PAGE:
Gordon Lightfoot, the folk singer-songwriter known for If You Could Read My Mind and Sundown as well as for songs that told tales of Canadian identity, has died. He was 84.
His publicist Victoria Lord said the musician died on Monday at a Toronto hospital. His cause of death was not immediately available.
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Lightfoot was considered one of the most renowned voices to emerge from Toronto’s Yorkville folk club scene in the 1960s. He recorded 20 studio albums and wrote hundreds of songs, including Carefree Highway, Early Morning Rain and The Wreck of the Edmund Fitzgerald.
In the 1970s, Lightfoot earned five Grammy nominations, three platinum records and nine gold records for albums and singles. He performed in more than 1,500 concerts and recorded 500 songs.
He toured late into his life. Just last month, he cancelled upcoming US and Canadian shows, citing health issues.
“We have lost one of our greatest singer-songwriters,” Prime Minister Justin Trudeau tweeted. “Gordon Lightfoot captured our country’s spirit in his music – and in doing so he helped shape Canada’s soundscape. May his music continue to inspire future generations, and may his legacy live on forever.”
Lightfoot was called a “rare talent” by Bob Dylan, and his songs have been covered by dozens of artists, including Elvis Presley, Barbra Streisand, Harry Belafonte, Johnny Cash, Anne Murray, Jane’s Addiction and Sarah McLachlan.
Most of his songs are deeply autobiographical with lyrics that probe his own experiences in a frank manner and explore issues surrounding the Canadian national identity. Canadian Railroad Trilogy depicted the construction of the railway.
“I simply write the songs about where I am and where I’m from,” he said. “I take situations and write poems about them.”
Lightfoot’s music had a style all its own. “It’s not country, not folk, not rock,” he said in a 2000 interview. Yet it has strains of all three.
The Wreck of the Edmund Fitzgerald, for instance, is a haunting tribute to the 29 men who died in the 1975 sinking of the ship in Lake Superior during a storm.
The Hula Hoop Song
While Lightfoot’s parents recognised his musical talents early, he did not set out to become a balladeer.
He began singing in his church choir and dreamed of becoming a jazz musician. At age 13, the then-soprano won a talent contest at the Kiwanis Music Festival, held at Toronto’s Massey Hall.
“I remember the thrill of being in front of the crowd,” Lightfoot said in a 2018 interview. “It was a stepping stone for me.”
The appeal of those early days stuck, and in high school, his barbershop quartet, The Collegiate Four, won a CBC talent competition. He strummed his first guitar in 1956 and began to dabble in songwriting in the months that followed. Perhaps distracted by his taste for music, he flunked algebra the first time. After taking the class again, he graduated in 1957.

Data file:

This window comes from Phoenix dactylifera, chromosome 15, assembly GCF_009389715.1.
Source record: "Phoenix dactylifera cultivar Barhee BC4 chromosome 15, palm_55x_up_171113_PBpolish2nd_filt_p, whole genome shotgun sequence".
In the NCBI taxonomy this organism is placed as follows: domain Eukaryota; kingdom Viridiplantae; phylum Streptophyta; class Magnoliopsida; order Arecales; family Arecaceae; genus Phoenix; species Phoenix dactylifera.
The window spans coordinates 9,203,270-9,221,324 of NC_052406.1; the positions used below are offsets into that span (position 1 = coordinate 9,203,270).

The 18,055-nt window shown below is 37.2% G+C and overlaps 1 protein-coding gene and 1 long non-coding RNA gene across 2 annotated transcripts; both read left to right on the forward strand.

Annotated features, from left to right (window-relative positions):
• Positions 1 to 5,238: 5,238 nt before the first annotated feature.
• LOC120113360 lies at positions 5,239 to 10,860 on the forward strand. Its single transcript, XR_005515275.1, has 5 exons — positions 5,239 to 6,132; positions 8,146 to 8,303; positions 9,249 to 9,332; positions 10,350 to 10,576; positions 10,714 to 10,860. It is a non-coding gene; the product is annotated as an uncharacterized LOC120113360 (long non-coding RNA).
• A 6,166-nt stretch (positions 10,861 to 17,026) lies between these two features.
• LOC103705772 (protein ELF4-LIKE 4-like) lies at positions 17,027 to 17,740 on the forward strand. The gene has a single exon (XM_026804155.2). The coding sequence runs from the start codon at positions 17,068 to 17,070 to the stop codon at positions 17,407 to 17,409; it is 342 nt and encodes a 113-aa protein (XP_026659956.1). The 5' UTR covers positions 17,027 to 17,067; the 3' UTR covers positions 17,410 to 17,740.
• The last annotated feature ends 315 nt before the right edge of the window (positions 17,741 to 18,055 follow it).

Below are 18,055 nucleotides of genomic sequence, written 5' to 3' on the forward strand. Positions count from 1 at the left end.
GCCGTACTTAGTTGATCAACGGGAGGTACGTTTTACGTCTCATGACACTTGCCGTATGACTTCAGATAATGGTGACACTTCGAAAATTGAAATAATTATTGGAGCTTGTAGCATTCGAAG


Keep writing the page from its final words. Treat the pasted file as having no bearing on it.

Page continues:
By then, Lightfoot had already penned his first serious composition, The Hula Hoop Song, inspired by the toy that created a craze around the world. Attempts to sell the song went nowhere, so at 18, he headed to the United States to study music for a year. The trip was funded in part by money saved from a job delivering linens to resorts around his hometown.
Life in Hollywood was not a good fit, however, and it wasn’t long before Lightfoot returned to Canada. He moved to Toronto to pursue his musical ambitions, taking any job available, including a position at a bank before landing a job as a square dancer on CBC’s Country Hoedown programme.
His first gig was at Fran’s Restaurant, a downtown family-owned diner that warmed to his folk sensibilities. It was there he met fellow musician Ronnie Hawkins.
The singer was living with a few friends in a condemned building in Yorkville, then a bohemian area where future stars, including Neil Young and Joni Mitchell, would learn their trade at smoke-filled clubs.
Folk music boom
Lightfoot made his popular radio debut with the single (Remember Me) I’m the One in 1962, which led to a number of hit songs and partnerships with other local musicians. When he started playing the Mariposa Folk Festival in his hometown of Orillia, Ontario, that same year, Lightfoot forged a relationship that made him the festival’s most loyal returning performer.
By 1964, he was performing in front of larger and larger audiences. By the next year, Lightfoot’s song I’m Not Sayin’ was a hit in Canada, which helped spread his name in the US.
A couple of covers by other artists didn’t hurt either. Marty Robbins’s 1965 recording of Ribbon of Darkness reached number one on US country charts while Peter, Paul and Mary took Lightfoot’s composition For Lovin’ Me into the US Top 30. The song, which Dylan once said he wished he had recorded, has since been covered by hundreds of other musicians.
That summer, Lightfoot performed at the Newport Folk Festival, the same year Dylan rattled audiences when he shed his folkie persona by playing an electric guitar.
As the folk music boom came to an end in the late 1960s, Lightfoot was already making his transition to pop music with ease.
In 1971, he made his first appearance on the Billboard chart with If You Could Read My Mind. It reached number 5 and has since spawned scores of covers.
Lightfoot’s popularity peaked in the mid-1970s when both his single and album Sundown topped the Billboard charts, his first and only time doing so.
In 1986, he was inducted into the Canadian Recording Industry Hall of Fame, now the Canadian Music Hall of Fame. He received the governor general’s award in 1997 and was ushered into the Canadian Country Music Hall Of Fame in 2001.